After almost two years of chip shortages automakers are getting enough semiconductors to produce at full capacity.
FREMONT, CA: The global semiconductor scarcity that has hampered the automotive industry for nearly two years is beginning to ease, at least for the time being. Mercedes-Benz, Daimler Truck Holding, and BMW are among the automakers who have now received enough high-tech components to resume full production after months of severe outages. The breakthrough comes sooner than the firms expected, and it's a silver lining in an industry that's dealing with a failing economy and rising inflation while also navigating a historic shift to electric vehicle production. Manufacturers are delighted about the improved chip supply, but they aren't declaring triumph just yet. The head of manufacturing and supply management remarked that they are still observing the growth week by week. He also mentioned that they did not face any issues running production so far. Despite the rising demand for automobiles, automakers have been forced to reduce production due to a global shortage of essential semiconductors for increasingly sophisticated vehicles.
The disruptions have been so severe that global passenger car production has hardly recovered to pre-pandemic levels. Automakers are attempting to reduce their order backlogs as semiconductor availability improves, and concerns are growing about how consumer demand will fare in the face of rising prices and interest rates. According to Reuters, Tesla CEO Elon Musk stated that the automaker needs to slash ten per cent of its workforce and that he does not have a good feeling about the economy. Unlike Musk, not everyone has a pessimistic view. According to an Ifo Institute survey, sentiment among German automakers improved dramatically in May. The study revealed that manufacturers are increasingly more confident in their ability to boost prices to offset rising raw material costs.
Some of the increased chip supply is due to the faltering economy and inflation, which has reduced demand for consumer electronics that employ the components. The Head of Daimler Trucks’ Mercedes brand Karin Radstrom noted that the company is now obtaining the chips it needs to work through a backlog of orders. In an interview, Radstrom acknowledged that though not ideal, it is better than the previous year, and the company is still keeping a tight eye on everything. BMW voiced optimism for the future, stating that all plants are operational and that the business is not facing any delays owing to chip shortages. A spokesperson mentioned how the situation is currently a little bit more steady. BMW continues to check chip supply daily and does not rule out new difficulties in the next weeks and months.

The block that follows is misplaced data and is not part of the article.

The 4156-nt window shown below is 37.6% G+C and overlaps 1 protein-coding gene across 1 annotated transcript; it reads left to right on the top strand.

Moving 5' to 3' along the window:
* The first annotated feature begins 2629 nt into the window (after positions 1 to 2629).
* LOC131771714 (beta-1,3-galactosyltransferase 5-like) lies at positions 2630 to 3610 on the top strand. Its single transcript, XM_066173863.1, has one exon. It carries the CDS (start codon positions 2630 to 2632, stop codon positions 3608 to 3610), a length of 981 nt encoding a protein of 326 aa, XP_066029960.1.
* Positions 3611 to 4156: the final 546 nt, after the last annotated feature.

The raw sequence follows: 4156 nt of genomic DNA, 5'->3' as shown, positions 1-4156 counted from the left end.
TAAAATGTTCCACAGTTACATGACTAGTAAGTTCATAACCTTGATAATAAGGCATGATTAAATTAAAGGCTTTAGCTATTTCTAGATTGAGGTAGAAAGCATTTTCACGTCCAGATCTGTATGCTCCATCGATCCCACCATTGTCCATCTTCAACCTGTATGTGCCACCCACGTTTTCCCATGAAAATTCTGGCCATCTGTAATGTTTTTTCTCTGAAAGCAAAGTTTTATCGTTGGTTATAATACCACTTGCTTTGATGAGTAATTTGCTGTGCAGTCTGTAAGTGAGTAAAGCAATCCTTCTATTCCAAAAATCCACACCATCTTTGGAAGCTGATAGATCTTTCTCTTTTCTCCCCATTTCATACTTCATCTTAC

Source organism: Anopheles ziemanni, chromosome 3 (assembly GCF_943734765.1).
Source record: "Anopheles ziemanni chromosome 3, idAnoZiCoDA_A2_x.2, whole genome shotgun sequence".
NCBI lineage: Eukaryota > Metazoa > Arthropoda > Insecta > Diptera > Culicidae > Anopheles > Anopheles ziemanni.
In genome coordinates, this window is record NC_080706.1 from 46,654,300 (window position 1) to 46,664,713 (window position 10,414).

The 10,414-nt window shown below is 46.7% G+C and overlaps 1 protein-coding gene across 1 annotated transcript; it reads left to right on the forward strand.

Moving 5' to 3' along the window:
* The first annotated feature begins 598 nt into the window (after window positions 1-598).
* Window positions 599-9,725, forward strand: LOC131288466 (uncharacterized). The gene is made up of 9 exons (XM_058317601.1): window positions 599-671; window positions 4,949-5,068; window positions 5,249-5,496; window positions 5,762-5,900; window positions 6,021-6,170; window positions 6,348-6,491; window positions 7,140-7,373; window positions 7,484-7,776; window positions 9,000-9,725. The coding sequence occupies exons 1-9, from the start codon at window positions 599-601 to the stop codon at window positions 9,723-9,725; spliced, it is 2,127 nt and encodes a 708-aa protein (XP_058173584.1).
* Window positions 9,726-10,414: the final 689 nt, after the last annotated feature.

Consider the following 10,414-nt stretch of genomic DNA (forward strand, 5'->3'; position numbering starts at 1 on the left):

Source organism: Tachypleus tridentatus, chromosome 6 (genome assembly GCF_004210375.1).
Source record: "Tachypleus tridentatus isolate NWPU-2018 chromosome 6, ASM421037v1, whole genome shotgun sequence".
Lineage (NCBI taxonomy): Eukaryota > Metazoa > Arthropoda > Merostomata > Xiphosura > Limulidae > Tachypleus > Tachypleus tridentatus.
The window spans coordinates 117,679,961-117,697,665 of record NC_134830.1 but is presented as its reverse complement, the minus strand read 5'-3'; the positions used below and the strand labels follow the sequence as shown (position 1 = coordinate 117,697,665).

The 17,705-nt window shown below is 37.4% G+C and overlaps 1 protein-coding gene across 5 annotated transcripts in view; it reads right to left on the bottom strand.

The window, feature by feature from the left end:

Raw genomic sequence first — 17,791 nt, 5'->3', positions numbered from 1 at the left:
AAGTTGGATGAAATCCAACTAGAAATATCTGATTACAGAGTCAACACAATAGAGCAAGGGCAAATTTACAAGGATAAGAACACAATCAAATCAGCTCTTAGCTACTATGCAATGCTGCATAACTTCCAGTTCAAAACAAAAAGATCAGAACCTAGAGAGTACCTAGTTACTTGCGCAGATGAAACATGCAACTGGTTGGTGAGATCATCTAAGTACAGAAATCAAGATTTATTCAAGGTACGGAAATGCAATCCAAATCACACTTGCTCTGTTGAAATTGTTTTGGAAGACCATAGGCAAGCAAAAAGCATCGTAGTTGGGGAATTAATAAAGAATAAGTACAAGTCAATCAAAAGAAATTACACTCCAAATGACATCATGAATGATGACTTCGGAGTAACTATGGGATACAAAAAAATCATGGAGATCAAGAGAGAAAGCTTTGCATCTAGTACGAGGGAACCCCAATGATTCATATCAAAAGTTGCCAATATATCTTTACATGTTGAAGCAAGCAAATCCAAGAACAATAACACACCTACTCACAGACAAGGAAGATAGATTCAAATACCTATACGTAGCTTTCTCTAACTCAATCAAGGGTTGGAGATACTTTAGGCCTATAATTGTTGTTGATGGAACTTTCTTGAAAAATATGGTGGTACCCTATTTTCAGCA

A Volkswagen representative also predicted that the supply shortage is likely to ease in the second half of 2022, and the company is witnessing regular supplies. However, there remains a lot of uncertainty regarding the future months. A similar tendency has been seen by Harry Wolters, president of Paccar's DAF Trucks division. However, not all businesses are reaping the same benefits. Limited chip supply is continuing a problem for Volvo Trucks, which expects a negative impact on second-quarter output. Susquehanna Financial Group analysis suggested that delivery dates for chips, which are used in a variety of gadgets, were steady in May, indicating that lags persist. To avoid the shortfall, Mercedes CEO Ola Kallenius indicated that his company will use a more expensive semiconductor. In the previous month, Ford Motor Corporation CEO Jim Farley stated that the company would purchase chips wherever it could on the open market.